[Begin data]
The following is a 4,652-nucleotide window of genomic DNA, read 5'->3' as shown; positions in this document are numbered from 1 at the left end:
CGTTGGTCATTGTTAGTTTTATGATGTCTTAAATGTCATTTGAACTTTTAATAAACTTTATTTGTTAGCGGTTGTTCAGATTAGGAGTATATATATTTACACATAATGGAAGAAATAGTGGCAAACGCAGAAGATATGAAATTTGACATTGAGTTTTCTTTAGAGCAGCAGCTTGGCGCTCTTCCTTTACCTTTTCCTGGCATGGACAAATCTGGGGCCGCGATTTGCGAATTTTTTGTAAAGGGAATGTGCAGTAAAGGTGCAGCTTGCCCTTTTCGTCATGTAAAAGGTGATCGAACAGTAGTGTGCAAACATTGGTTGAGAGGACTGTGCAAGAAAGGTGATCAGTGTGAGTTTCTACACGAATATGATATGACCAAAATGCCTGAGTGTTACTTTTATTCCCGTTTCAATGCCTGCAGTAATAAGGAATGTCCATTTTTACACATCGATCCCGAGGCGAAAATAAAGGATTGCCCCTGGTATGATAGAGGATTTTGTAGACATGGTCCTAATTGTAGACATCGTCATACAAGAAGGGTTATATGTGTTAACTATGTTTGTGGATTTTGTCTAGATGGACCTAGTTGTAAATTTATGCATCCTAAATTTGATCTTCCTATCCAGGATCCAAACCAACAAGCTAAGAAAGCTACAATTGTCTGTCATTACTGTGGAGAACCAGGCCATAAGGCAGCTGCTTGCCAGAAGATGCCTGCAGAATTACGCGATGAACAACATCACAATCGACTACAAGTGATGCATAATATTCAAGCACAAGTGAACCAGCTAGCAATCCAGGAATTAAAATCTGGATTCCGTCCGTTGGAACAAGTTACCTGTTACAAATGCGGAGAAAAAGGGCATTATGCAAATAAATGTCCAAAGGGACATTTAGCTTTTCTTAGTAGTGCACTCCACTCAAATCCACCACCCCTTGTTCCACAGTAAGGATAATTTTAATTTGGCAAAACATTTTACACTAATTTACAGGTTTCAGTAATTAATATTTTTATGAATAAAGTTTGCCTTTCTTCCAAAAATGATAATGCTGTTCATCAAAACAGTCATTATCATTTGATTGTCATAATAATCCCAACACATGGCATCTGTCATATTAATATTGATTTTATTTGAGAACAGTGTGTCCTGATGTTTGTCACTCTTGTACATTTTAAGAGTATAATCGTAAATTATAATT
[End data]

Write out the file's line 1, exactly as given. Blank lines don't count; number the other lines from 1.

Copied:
The following is a 4,652-nucleotide window of genomic DNA, read 5'->3' as shown; positions in this document are numbered from 1 at the left end: